I was suddenly presented with an amazing vista of rolling fields, hills and mountains, the furthest of which were more than twenty miles away, gleaming white in the sun. There are no words to describe how beautiful it was, but it reminded me that Cumbria is one of the most lovely places in the world.

When we are trying to recruit people to staff our hospitals we ought to do more to emphasise how fantastically lovely this are is and some of the other very real health and quality of life advantages of living here.

On the subject of the EU accounts ...

I wrote a couple of days ago about the differing reaction of people to comments from EU Auditors.

I have made a number of attempts, most recently here, to explain the truth about the oft-repeated claim that the European Court of Auditors (ECA) have not signed off the EU accounts for twenty-two consecutive years.

You would think that there would be a simple binary yes/no answer to anyone who asks whether this is true, but unfortunately there isn't. There are questions to which it is simply not possible to give a "Yes or No" answer which is not at best seriously misleading and this is one of them.

In terms of the accuracy of the accounts themselves, the EU's auditors "qualified" them as containing material errors for every year from 1994 to 2006.

Since then however the ECA has accepted that the accounts give an accurate picture of the EU's income and expenditure every year from 2007 to the most recent accounts, for 2015.

In terms of what those accounts actually say about whether all EU money was spent properly, however, the European Court of Auditors has found in every year since 1994 that there were material errors in EU spending - specifically that more than 2% of EU expenditure was not correctly spent because it was not spent on the purposes for which the rules allow it to be spent. In 2015 the percentage of wrongly spent money was 3.8%.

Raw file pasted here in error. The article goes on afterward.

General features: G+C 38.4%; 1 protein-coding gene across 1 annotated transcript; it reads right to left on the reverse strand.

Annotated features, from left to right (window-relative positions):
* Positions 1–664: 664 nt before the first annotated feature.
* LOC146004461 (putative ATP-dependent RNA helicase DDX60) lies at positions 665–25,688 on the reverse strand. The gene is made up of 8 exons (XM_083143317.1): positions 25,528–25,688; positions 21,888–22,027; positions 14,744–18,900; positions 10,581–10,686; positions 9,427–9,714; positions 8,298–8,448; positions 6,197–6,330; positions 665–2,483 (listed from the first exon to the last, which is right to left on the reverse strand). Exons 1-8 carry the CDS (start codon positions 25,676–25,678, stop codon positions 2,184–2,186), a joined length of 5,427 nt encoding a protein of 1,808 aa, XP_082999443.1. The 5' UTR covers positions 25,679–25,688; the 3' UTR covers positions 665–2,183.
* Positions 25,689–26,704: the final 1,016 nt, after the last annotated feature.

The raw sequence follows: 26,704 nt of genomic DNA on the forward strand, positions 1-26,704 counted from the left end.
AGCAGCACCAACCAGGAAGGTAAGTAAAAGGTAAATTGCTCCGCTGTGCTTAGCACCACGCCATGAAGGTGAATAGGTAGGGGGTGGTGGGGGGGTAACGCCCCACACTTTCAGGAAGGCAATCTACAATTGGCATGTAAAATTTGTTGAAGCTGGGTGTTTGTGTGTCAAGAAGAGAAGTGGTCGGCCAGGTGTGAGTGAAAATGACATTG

On a budget the size of the EU's that represents billions of pounds a year of incorrectly spent money. It's not necessarily all fraud or waste but it is absolutely not right that such vast sums should be spent on purposes which have not been properly and legally approved, and it is an absolute scandal that mis-spending on this scale was not adequately brought under control years ago.

Here is a graphic from the "Full Facts" fact checking website explaining in which years the Auditors said that the EU accounts were not accurate enough, and in which years they said the accounts were accurate but too much money was not being spent correctly.

The article from which this is taken is an extremely good one and you can read it at


Saturday music spot: "Worthy is the Lamb" from Handel's Messiah

To conclude my little selection of extracts from Handel's "Messiah:"

Quote of the day 19th November 2016

I suspect he would argue that the same would apply to Westminster ...

Friday, November 18, 2016

BBC Question time - why did they give a platform to Ms One Percent?

I would not want to suggest that BBC Question Time should not occasionally look beyond the main political parties at people who have interesting things to say. But they do have a duty to be balanced and ought to think carefully about who they give a platform to.

Cat Boyd, who was invited to be a panellist on last night's question time, was involved in putting together a left-wing slate for the Scottish parliament elections earlier this year called RISE, which failed to elect a single candidate. And remember, this was in a PR election: in the Glasgow region where she stood about 6% of the vote would have given RISE a seat. The regional ticket which she headed only got ONE PER CENT of the vote. (Results here.)

This is an image from Twitter showing Cat Boyd, or as I shall now refer to her, Ms One Percent,  at a "Death party" where she danced in the street to celebrate when Margaret Thatcher died.